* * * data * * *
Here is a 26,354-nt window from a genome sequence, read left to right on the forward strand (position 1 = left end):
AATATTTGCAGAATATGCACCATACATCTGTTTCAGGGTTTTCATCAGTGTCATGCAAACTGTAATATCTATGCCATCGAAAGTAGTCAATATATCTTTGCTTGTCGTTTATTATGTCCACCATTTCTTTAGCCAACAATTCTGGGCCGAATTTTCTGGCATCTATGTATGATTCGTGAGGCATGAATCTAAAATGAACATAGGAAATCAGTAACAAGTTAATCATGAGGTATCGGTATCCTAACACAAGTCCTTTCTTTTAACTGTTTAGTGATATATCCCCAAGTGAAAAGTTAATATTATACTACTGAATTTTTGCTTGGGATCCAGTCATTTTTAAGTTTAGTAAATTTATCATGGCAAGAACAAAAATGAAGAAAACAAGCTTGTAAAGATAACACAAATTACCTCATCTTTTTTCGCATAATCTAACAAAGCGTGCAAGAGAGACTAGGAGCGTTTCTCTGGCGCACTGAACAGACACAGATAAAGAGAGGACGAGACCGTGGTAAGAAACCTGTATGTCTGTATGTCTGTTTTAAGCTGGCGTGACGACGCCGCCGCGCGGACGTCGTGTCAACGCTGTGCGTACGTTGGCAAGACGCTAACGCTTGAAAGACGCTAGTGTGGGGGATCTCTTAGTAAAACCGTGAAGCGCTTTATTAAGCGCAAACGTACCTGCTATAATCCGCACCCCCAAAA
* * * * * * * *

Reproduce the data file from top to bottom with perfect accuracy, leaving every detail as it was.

Here is a 26,354-nt window from a genome sequence, read left to right on the forward strand (position 1 = left end):
AATATTTGCAGAATATGCACCATACATCTGTTTCAGGGTTTTCATCAGTGTCATGCAAACTGTAATATCTATGCCATCGAAAGTAGTCAATATATCTTTGCTTGTCGTTTATTATGTCCACCATTTCTTTAGCCAACAATTCTGGGCCGAATTTTCTGGCATCTATGTATGATTCGTGAGGCATGAATCTAAAATGAACATAGGAAATCAGTAACAAGTTAATCATGAGGTATCGGTATCCTAACACAAGTCCTTTCTTTTAACTGTTTAGTGATATATCCCCAAGTGAAAAGTTAATATTATACTACTGAATTTTTGCTTGGGATCCAGTCATTTTTAAGTTTAGTAAATTTATCATGGCAAGAACAAAAATGAAGAAAACAAGCTTGTAAAGATAACACAAATTACCTCATCTTTTTTCGCATAATCTAACAAAGCGTGCAAGAGAGACTAGGAGCGTTTCTCTGGCGCACTGAACAGACACAGATAAAGAGAGGACGAGACCGTGGTAAGAAACCTGTATGTCTGTATGTCTGTTTTAAGCTGGCGTGACGACGCCGCCGCGCGGACGTCGTGTCAACGCTGTGCGTACGTTGGCAAGACGCTAACGCTTGAAAGACGCTAGTGTGGGGGATCTCTTAGTAAAACCGTGAAGCGCTTTATTAAGCGCAAACGTACCTGCTATAATCCGCACCCCCAAAA